In every company, there will be two types of employees you will encounter—those who are performing well and those whose performance is not up to the standards. An underperforming employee can have a profound effect on the rest of the team, as other employees tend to be coerced to pick up the slack—hence, it is important to identify underperforming employees and make an effort to manage them before it’s too late.
An underperformer may need help strengthening their skills, building their confidence and managing their time. They may also need clarification from management on their expectations and team goals. Addressing these issues can be challenging, but emotional and mental health are vital to productivity, engagement and retention. While no one expects superiors to become therapists, here are 5 ways you can work with an underperforming employee to create change and improve their productivity.
1. Find the root cause
If you are a superior, never assume you know why an employee is performing poorly and struggling. Take time to understand any underlying issues or concerns from the employee’s perspective. Maybe your team member’s workload is overwhelming—or just the opposite and they don’t feel challenged. If your employee is a bad fit for the job and lacks the necessary skills, that is on you. These causes for underperformance can be fixed with training. There also might be a misunderstanding of your expectations—hence, you need to look at how you and the employee are jointly responsible. First, build trust, then be direct and ask if there is anything bothering them. There might be a possibility that both sides need to make changes to fix this.
2. Be objective and have a conversation
It’s important to make sure that you are not biased when approaching the matter. If the employee’s mistakes are a frustration to you, tap on other managers to contribute to a review of the person’s work. Try to find facts that will prove there is either a communication problem or a need for proper training. Once you have collected unbiased information, it is time to have a conversation with the employee. Tell the employee what you have observed and how their actions are affecting the team and company. Stress that you are available to help. Have a brainstorm session and give them a few days to think about it and come up with a plan.
3. Lay out an improvement plan
Employees who consistently underperform need help to determine how to do their job better. A detailed improvement plan, with clear and manageable goals, might be the best way to get them on the path toward greater productivity. With the employee's input, lay out a plan with clearly defined, small steps. As these are achieved, it is likely they will feel more engaged and ready to tackle any bigger work responsibilities remaining. Most importantly, emphasise the positive in these interactions so the employee feels inspired, rather than discouraged or demotivated.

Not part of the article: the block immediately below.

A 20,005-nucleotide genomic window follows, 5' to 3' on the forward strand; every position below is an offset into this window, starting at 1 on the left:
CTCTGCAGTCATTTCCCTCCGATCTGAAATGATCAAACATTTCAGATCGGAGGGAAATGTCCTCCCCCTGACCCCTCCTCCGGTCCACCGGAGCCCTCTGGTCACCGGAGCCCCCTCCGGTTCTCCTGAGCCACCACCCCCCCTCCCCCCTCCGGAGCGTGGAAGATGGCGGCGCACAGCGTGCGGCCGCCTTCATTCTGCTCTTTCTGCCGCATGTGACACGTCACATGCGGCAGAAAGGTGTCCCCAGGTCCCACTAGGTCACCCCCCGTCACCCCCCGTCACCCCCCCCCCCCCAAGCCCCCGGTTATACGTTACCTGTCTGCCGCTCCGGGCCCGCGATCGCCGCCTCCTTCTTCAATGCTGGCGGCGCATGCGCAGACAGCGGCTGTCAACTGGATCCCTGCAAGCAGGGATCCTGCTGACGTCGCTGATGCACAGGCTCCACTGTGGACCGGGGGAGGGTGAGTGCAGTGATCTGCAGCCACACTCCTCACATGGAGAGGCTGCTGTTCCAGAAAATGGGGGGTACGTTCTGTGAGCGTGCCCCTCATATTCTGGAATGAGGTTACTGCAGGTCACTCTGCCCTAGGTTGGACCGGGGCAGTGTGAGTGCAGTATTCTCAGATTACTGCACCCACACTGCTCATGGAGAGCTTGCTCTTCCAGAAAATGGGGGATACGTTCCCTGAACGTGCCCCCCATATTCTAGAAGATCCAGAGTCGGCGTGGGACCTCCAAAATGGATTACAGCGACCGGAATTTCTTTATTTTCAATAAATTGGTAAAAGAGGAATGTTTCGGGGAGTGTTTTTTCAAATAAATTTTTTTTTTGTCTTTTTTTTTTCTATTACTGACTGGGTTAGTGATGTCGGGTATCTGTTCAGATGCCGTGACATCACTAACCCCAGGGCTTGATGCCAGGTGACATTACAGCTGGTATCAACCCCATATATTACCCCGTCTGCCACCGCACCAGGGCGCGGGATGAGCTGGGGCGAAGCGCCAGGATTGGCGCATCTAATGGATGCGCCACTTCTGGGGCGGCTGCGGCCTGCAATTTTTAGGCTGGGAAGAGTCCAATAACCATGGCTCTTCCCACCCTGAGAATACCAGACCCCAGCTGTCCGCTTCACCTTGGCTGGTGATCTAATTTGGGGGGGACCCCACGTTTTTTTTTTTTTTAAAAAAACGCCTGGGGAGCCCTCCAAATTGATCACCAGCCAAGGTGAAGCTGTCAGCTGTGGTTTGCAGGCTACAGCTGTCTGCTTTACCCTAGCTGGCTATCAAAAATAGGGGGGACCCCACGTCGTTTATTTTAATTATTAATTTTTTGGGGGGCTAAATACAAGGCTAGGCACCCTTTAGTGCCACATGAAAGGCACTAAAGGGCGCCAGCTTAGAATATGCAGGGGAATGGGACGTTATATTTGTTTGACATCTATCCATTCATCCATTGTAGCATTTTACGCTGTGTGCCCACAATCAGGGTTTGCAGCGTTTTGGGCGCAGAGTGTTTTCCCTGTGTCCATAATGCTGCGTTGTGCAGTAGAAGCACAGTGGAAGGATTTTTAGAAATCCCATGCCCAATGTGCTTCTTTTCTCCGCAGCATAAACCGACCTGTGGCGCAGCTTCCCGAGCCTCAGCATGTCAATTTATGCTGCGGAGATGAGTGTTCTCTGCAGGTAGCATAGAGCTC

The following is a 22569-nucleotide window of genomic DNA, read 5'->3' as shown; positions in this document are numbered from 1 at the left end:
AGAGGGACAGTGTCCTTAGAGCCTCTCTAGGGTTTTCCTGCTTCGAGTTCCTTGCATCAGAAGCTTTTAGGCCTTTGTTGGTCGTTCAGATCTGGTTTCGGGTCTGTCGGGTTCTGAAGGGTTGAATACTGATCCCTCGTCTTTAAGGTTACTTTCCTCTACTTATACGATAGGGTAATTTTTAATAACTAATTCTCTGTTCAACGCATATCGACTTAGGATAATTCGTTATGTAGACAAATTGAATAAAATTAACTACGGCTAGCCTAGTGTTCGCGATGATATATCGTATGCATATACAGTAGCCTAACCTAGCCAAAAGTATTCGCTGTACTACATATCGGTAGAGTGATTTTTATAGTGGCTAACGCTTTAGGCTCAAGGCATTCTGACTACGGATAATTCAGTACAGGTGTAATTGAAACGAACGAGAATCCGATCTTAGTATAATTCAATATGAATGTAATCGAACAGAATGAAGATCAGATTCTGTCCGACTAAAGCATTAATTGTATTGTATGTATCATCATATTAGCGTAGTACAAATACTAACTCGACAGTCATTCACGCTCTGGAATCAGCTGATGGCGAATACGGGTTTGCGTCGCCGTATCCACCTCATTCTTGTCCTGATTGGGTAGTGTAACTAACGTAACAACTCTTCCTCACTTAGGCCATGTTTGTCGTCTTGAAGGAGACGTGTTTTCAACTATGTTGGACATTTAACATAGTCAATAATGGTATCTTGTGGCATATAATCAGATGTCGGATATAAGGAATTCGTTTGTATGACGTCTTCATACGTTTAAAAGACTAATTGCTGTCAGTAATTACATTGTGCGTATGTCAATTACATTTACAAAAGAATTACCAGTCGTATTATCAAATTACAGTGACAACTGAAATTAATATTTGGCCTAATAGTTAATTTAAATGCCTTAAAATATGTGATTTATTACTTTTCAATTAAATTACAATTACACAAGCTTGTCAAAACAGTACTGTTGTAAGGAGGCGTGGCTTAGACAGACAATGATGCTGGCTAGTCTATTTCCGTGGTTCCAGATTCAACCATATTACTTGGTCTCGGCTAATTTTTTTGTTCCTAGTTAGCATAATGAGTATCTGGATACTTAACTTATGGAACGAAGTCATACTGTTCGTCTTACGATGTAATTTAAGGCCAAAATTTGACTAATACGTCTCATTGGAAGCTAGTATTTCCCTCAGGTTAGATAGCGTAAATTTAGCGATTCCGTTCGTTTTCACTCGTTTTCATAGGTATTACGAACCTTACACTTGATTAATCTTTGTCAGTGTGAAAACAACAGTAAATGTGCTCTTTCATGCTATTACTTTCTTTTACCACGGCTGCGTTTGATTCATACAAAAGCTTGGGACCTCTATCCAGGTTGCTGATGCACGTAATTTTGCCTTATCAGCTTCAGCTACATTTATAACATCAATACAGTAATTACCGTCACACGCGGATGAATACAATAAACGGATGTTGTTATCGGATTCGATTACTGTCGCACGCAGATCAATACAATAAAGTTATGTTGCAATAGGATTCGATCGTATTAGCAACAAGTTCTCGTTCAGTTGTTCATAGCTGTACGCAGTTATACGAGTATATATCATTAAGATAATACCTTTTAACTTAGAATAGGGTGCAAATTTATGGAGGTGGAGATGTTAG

4. Schedule regular meetings
Set up weekly meetings to help monitor the progress of the employee. Use this time to listen to his or her reflections and discuss what they still find challenging and where she or he may feel more comfortable. For some employees, providing feedback on their performance may open opportunities to improve. Another option is to undertake personalised training and then track the changes to monitor if the performance has improved.
5. Reward improvement along the way
If you notice a significant positive change in the employee's productivity, acknowledge and reward it with a gift, such as buying them lunch or a note of praise for their excellent work. Small but meaningful gestures can encourage the employee to continue making improvements. Once the employee begins to show improvements in their performance, entrust them to be accountable for their work. You can also continue to regularly monitor their results. The goal is to eventually ease up on your monitoring when you see a strong pattern of progress.
And finally, if you have exhausted every effort to try to bring back his or her performance on track, it may be time to let them go. This is never ideal and should always be treated as a last resort, but holding onto underachieving employees can result in a ripple effect of negativity and poor quality of work on the team and eventually the business.